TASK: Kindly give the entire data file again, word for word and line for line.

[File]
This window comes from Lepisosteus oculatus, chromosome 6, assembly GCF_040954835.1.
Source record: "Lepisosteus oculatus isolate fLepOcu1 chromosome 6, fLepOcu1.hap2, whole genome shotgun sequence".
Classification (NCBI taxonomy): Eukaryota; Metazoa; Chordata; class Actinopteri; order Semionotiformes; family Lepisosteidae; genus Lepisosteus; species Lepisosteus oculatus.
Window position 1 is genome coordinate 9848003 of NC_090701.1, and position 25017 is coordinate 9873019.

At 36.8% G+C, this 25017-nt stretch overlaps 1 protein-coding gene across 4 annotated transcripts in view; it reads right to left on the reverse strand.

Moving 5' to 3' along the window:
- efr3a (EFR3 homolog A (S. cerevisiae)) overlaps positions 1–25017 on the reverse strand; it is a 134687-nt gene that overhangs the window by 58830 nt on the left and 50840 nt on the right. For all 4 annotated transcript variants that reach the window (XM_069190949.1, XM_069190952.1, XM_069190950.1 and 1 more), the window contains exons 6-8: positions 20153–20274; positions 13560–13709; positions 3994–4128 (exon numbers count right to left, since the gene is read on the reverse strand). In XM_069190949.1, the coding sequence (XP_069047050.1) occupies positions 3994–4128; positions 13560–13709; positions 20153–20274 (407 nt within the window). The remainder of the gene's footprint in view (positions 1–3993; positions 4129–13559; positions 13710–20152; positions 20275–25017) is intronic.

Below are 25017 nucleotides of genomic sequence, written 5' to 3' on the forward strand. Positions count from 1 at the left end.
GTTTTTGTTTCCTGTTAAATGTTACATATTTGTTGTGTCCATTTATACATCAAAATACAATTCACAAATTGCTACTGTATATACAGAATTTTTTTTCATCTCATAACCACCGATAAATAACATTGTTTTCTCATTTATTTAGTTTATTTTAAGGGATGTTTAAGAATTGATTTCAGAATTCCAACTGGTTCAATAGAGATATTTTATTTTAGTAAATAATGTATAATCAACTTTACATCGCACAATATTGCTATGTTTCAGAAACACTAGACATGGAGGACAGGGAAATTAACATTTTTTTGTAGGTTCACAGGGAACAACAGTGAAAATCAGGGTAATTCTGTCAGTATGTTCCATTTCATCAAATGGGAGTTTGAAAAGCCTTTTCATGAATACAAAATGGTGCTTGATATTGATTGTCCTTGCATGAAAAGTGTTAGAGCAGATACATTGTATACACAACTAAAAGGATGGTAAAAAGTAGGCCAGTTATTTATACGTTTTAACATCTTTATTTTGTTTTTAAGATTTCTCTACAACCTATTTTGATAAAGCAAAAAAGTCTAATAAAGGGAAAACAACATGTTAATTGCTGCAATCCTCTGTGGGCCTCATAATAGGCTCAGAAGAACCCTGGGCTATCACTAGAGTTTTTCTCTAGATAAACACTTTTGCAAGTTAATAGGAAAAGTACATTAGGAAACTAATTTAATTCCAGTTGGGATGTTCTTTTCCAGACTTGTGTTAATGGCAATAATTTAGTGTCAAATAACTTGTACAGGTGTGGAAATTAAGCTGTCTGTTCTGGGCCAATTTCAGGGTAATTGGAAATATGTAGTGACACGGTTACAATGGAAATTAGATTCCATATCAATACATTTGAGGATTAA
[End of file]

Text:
This window comes from Lepisosteus oculatus, chromosome 6, assembly GCF_040954835.1.
Source record: "Lepisosteus oculatus isolate fLepOcu1 chromosome 6, fLepOcu1.hap2, whole genome shotgun sequence".
Classification (NCBI taxonomy): Eukaryota; Metazoa; Chordata; class Actinopteri; order Semionotiformes; family Lepisosteidae; genus Lepisosteus; species Lepisosteus oculatus.
Window position 1 is genome coordinate 9848003 of NC_090701.1, and position 25017 is coordinate 9873019.

At 36.8% G+C, this 25017-nt stretch overlaps 1 protein-coding gene across 4 annotated transcripts in view; it reads right to left on the reverse strand.

Moving 5' to 3' along the window:
- efr3a (EFR3 homolog A (S. cerevisiae)) overlaps positions 1–25017 on the reverse strand; it is a 134687-nt gene that overhangs the window by 58830 nt on the left and 50840 nt on the right. For all 4 annotated transcript variants that reach the window (XM_069190949.1, XM_069190952.1, XM_069190950.1 and 1 more), the window contains exons 6-8: positions 20153–20274; positions 13560–13709; positions 3994–4128 (exon numbers count right to left, since the gene is read on the reverse strand). In XM_069190949.1, the coding sequence (XP_069047050.1) occupies positions 3994–4128; positions 13560–13709; positions 20153–20274 (407 nt within the window). The remainder of the gene's footprint in view (positions 1–3993; positions 4129–13559; positions 13710–20152; positions 20275–25017) is intronic.

Below are 25017 nucleotides of genomic sequence, written 5' to 3' on the forward strand. Positions count from 1 at the left end.
GTTTTTGTTTCCTGTTAAATGTTACATATTTGTTGTGTCCATTTATACATCAAAATACAATTCACAAATTGCTACTGTATATACAGAATTTTTTTTCATCTCATAACCACCGATAAATAACATTGTTTTCTCATTTATTTAGTTTATTTTAAGGGATGTTTAAGAATTGATTTCAGAATTCCAACTGGTTCAATAGAGATATTTTATTTTAGTAAATAATGTATAATCAACTTTACATCGCACAATATTGCTATGTTTCAGAAACACTAGACATGGAGGACAGGGAAATTAACATTTTTTTGTAGGTTCACAGGGAACAACAGTGAAAATCAGGGTAATTCTGTCAGTATGTTCCATTTCATCAAATGGGAGTTTGAAAAGCCTTTTCATGAATACAAAATGGTGCTTGATATTGATTGTCCTTGCATGAAAAGTGTTAGAGCAGATACATTGTATACACAACTAAAAGGATGGTAAAAAGTAGGCCAGTTATTTATACGTTTTAACATCTTTATTTTGTTTTTAAGATTTCTCTACAACCTATTTTGATAAAGCAAAAAAGTCTAATAAAGGGAAAACAACATGTTAATTGCTGCAATCCTCTGTGGGCCTCATAATAGGCTCAGAAGAACCCTGGGCTATCACTAGAGTTTTTCTCTAGATAAACACTTTTGCAAGTTAATAGGAAAAGTACATTAGGAAACTAATTTAATTCCAGTTGGGATGTTCTTTTCCAGACTTGTGTTAATGGCAATAATTTAGTGTCAAATAACTTGTACAGGTGTGGAAATTAAGCTGTCTGTTCTGGGCCAATTTCAGGGTAATTGGAAATATGTAGTGACACGGTTACAATGGAAATTAGATTCCATATCAATACATTTGAGGATTAA